In need of some genius advice before your first camping trip? We’ve got a lifetime of knowledge and want to share our top tips for a top notch overnighter in the bush, on the beach, or side of the road.
- Things to consider
What to Pack:
- Portable Single Burner (we bought ours from Kmart)
- Extra gas canisters
- Plates, bowls, mugs
- Cooking utensils: Tongs, spatula
- Chux (the best when it comes to cleaning up)
- Camp oven
- Swag (or a tent)
- Portable fold-up table
- Bed linen: pillows, bed sheet, thick blanket for colder nights
- Swimmers (you never know when you’ll come across a glorious swimming hole)
- Spare underpants
- Portable fan (holy crap this came in handy when we were camping on Fraser Island in the 30+ degree heat)
- Shovel (this is your toilet)
- Toilet paper
- Camping chairs
- Firewood (take however much you will need for however many nights)
- GARBAGE BAGS
- Matches and fire lighters
- Insect repellent
- Closed shoes for hiking
- Camp shower (we use one of these)
- Toothbrush and toothpaste
- Tyre gauge (to see how much air you are letting out of the tyres when you’re driving on the beach or going off road)
- Keep a large 60L plastic tub (grab one from Kmart) in the garage with all of your cooking essentials. Ours contains: cutlery, plates, bowls, cups, mugs, frying pan, wooden spoon, spatula, tongs, chux cloths, hand towels and paper towel
- Keep your old doonas, pillows/pillow covers and bed sheets for camping
- Keep your single burner, cooking utensil tub, camping bed linen and other camping essentials in one area of the garage. Makes last minute camping trips easy!
- Go grocery shopping the night before you leave. If you’re a keen camp chef (like us) put together a menu for your dinners, make a list of ingredients and stick to it
- Get yourself a fridge if you do a lot of off-roading. We just got a 65L Waeco Fridge Freezer and it has made life so much easier on the beach and in the bush! We also use the 86L Cool-Ice to keep drinks and other nibblies cold.
- If you have a chainsaw and love getting your own fire-wood, head out into the woods a week prior to the big trip, and chop up some of your own wood. This is super time consuming, but it makes for a good day trip.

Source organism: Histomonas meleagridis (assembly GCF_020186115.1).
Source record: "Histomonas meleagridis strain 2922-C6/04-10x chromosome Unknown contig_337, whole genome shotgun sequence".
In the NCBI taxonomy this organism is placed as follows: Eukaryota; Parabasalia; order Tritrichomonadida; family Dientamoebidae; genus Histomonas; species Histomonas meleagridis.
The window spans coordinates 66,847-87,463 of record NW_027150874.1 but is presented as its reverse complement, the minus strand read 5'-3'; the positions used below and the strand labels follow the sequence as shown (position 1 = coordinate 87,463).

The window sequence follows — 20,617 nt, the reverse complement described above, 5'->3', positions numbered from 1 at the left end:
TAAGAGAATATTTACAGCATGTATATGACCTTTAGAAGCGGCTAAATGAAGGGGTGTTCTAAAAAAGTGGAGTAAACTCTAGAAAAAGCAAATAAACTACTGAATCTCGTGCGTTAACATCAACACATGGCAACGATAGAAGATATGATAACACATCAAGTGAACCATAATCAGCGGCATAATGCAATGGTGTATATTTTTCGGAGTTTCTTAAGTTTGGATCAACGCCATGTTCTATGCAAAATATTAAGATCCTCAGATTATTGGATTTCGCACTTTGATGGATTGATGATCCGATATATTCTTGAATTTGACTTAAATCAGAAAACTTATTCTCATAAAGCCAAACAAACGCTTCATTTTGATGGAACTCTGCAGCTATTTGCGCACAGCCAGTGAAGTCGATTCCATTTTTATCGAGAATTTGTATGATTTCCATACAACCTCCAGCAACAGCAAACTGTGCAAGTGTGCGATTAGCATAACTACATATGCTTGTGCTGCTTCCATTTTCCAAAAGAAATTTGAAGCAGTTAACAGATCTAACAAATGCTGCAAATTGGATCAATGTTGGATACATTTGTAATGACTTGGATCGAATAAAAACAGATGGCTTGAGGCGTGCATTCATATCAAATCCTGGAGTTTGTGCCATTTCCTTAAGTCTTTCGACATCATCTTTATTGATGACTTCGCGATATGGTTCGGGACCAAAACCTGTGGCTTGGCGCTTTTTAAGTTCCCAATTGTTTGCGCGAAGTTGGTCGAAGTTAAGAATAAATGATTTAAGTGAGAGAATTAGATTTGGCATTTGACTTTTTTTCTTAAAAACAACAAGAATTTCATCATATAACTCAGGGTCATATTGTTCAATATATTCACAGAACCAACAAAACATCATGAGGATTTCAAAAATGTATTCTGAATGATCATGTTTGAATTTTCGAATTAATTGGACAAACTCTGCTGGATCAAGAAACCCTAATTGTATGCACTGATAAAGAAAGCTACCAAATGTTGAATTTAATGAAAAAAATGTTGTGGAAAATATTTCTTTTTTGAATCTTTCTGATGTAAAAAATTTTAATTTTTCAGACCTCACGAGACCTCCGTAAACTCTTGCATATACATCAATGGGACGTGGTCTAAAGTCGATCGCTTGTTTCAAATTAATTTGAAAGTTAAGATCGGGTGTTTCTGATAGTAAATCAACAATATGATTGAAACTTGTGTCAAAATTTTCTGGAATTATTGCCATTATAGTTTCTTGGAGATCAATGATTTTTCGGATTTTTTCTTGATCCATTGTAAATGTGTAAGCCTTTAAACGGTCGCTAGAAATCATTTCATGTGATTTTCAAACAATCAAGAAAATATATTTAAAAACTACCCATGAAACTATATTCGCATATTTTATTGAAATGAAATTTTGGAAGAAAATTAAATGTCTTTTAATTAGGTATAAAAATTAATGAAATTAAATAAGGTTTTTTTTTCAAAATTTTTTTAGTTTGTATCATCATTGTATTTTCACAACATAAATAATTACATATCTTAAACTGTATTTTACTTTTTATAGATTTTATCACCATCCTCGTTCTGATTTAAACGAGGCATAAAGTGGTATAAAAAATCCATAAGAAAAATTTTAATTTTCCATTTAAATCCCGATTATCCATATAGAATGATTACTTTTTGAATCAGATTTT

- If you’re camping on the beach, the sand can get pretty cold on your feet at night. I got a cheapo pair of ugg boots from Kmart and wear them in the evenings to keep my feet warm.
- I keep a camping toiletries bag loaded and ready to go in my wardrobe. Inside I’ve got these essentials: toothbrush, small toothpaste, hand towel, hand sanitiser, tiny bottle of shampoo, conditioner and body wash. Again, this makes last minute trips easy because I can grab the bag and go.
Things to Consider:
Will there be any reception?
Depending on how far off the beaten track you’re venturing, there’s a high chance you will have no reception. If you’ve got dangerous activities planned (quad biking, dirt bike riding, rock climbing, heavy-duty hiking) you should consider getting yourself an Epirb.
An EPIRB is an Emergency Position Indicating Radio Beacon, used to alert search and safety in the case of an emergency. Mark brings one in the car everywhere we go – just in case!
Will there be toilets?
And more importantly, what type? If you’re not one for digging a hole and doing your business in it, you might want to check and see if there are any amenities near the site. If there isn’t, pack a shovel and some toilet paper.
How much fuel will we need?
This one’s for all the four wheel drivers out there that love going off the grid where the petrol stations don’t exist. If you’re driving deep into the mountains, or doing a lot of beach cruising and you know that you’ll need more than a full tank, get yourself a fuel jerry can and fill it up with what you’ll need.
Will there be running water?
If there is no running water, make sure you bring a large jerry can, and fill it with water. We usually bring a 30L with us, and always have it filled to the top.
CHECK THE WEATHER BEFORE YOU GO
This goes without saying, but it’s the last thing on my mind after a long week at work. Always make sure you check for local weather warnings, because strong winds can make for a pretty (shitty) interesting trip, and in the summer time storms can roll in unexpectedly – especially if you’re up the north end of Australia.
We visit camping sites of all types, no matter how wild. These things to consider shouldn’t be a reason to not go. Some of our best destinations have had no toilets, no running water and no reception.
*Most of our camping spots are only accessible by 4×4. If you don’t have a 4×4. Go get one.